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Lone producer of silk in Bulloch writes 'silk is gold'
Bulloch History
roger allen
Roger Allen

Note: The following is one of a series of columns looking at the origins and growth of the agriculture industry in Southeast Georgia and Bulloch County.

Silk growing in Bulloch County? The March 1904 issue of the journal “Silk,” which was “dedicated to the interests of the Silk Culturalist and Manufactory,” shared a silk growing story from Bulloch.

The aforementioned piece was entitled “A Georgia Silk Raiser” and was written in November 1903 by 68-year-old Georgia Moore, who lived in Callie, Georgia.

She wrote “A farmer's wife. I tried silk culture about 25 years ago. Although I had a house full of children, I was fond of pets, such as pet lambs and mocking birds,(especially wanted) a pet that would pay.”

Therefore, “A friend of mine was looking around and came across some silk-worm eggs, so he thought of me and brought me eggs, (as) I had some very fine white mulberry trees on the place.

“I found an old agricultural book about the place and got some little instruction from it. I kept up working with them for about 10 years and learned a lot about them myself by having patience.”

Then, “I did my best to get my neighbors to try them, for I would have given them all the eggs they could have managed. Some of the people would laugh and say they were afraid of them.”

She ventured that, “All the same, I learned what kind or shape of the cocoons make male and female cocoons, and what time for them to cut out and lay, and how to feed them, and how to fix for them to spin.”

She wrote they commenced “to spin in 28 days after hatching, and I learned how to reel the silk, and prepare the floss, and the perforated cocoons (to) card and spin it on the old-fashioned cards and wheel.”

Then, she wrote, “I made a lot of fishing lines and sold them from ten to 40 cents apiece...I then discovered a piece in some paper about a silk association.”

And, “they asked me to send them a glass jar of select cocoons, and that they would give me $1 per pound and a premium for the jar of cocoons.”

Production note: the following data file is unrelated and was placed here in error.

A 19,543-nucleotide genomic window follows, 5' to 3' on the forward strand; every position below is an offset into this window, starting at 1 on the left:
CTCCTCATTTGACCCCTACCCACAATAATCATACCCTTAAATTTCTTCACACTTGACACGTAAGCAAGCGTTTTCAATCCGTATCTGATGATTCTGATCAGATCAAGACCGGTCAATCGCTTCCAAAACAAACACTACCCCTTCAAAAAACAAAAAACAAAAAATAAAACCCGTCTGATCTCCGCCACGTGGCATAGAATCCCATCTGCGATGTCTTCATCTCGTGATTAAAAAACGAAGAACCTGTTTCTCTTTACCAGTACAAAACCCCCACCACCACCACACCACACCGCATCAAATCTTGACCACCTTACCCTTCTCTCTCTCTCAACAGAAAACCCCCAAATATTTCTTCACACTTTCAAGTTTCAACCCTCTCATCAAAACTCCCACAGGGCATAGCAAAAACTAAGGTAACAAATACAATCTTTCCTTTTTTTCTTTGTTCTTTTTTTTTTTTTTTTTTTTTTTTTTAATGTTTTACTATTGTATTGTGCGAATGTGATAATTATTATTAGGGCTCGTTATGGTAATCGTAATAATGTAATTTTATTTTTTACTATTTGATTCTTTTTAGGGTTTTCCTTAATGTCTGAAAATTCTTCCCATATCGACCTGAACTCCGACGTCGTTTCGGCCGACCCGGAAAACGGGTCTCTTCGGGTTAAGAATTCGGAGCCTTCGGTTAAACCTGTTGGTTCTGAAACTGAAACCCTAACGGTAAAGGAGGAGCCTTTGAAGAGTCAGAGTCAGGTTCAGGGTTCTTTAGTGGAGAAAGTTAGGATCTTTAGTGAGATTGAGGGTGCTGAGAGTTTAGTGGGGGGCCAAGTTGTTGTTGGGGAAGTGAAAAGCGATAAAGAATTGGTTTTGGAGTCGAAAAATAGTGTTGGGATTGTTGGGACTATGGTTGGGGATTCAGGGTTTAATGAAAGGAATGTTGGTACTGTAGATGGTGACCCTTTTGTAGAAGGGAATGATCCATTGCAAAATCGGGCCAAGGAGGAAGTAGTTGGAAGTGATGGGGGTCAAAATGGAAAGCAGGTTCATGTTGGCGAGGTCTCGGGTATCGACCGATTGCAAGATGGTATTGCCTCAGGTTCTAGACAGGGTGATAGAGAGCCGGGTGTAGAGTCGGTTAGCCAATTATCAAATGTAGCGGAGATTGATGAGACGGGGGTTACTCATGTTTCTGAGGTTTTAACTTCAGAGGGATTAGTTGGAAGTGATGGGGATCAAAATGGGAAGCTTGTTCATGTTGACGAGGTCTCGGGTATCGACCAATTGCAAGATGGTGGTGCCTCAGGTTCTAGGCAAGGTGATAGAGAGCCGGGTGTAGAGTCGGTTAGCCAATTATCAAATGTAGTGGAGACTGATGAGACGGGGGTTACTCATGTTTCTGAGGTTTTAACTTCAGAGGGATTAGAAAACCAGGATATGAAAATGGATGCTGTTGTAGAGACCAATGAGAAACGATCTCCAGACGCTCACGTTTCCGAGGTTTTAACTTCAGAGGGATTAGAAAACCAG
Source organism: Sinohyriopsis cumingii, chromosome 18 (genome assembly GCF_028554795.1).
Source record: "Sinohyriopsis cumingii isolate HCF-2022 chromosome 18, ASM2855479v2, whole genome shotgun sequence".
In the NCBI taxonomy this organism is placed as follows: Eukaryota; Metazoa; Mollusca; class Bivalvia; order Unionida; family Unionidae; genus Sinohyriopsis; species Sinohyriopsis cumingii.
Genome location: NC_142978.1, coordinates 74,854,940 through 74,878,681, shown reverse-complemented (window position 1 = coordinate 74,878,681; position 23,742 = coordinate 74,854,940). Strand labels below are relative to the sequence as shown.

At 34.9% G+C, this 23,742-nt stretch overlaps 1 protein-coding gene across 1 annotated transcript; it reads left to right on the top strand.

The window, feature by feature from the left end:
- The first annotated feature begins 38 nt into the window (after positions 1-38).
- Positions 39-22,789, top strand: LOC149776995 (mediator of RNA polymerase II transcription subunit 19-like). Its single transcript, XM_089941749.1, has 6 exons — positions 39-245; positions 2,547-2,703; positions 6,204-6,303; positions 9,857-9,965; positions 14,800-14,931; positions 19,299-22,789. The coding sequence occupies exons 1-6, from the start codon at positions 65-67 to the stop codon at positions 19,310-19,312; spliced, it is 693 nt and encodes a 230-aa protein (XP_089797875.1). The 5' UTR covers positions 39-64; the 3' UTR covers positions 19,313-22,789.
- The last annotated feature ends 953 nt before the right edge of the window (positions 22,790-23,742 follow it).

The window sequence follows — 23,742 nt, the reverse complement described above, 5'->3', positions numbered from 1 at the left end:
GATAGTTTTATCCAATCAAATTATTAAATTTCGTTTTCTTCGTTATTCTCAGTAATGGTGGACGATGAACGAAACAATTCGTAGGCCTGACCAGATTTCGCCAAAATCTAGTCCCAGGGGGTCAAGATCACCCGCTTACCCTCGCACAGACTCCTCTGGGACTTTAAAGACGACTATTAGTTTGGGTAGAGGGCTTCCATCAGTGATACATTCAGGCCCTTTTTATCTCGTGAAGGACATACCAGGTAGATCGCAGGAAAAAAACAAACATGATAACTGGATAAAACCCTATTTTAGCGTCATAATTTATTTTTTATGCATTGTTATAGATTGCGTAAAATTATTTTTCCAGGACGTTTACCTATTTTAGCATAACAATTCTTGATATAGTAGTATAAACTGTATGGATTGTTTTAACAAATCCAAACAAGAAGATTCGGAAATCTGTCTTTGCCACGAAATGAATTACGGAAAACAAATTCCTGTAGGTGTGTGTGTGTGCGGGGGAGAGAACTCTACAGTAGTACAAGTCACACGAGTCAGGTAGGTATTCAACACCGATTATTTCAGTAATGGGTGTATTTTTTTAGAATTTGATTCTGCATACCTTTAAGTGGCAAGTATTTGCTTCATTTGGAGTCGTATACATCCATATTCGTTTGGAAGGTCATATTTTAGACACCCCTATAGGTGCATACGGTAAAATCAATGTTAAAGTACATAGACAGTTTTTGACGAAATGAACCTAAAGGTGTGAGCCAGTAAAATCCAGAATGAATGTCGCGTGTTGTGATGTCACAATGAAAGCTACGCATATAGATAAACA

So, “I don’t remember how much I sent, but they sent me a check for $5.00, and never said a thing about the jar. They were lovely, and would "run 200 yards or more to the bug.”

In time, “the children began to marry and leave me, and my health failed, so I bundled all the cocoons and waste I had from reeling (it was 15 pounds) and sent it off.”

And, “I only got $5 for it, so I left off. I had to quit, but I hated so much to give it up, for I did love to attend to the worms and I love to reel the cocoons.”

Moore ventured that “I wanted my folks to go into the business. They would laugh at me, and tell me they thought I ought to be at something else that would pay me, but...I knew that would pay me better than chickens.”

Then, she stated, “I don't know, but I do not think, that anyone else in Bulloch County worked with the worms as I have, and this is a grand old county for anything. But a poor, helpless woman cannot do it all.”

Having expressed herself, “Well, I do not know that my letter will be any benefit or be interesting. I have been wanting to write ever since I received “Silk” saying 'Cotton is silver, and silk is gold.'"

Roger Allen is a local lover of history. Allen provides a brief look each week at the area's past. E-mail Roger at

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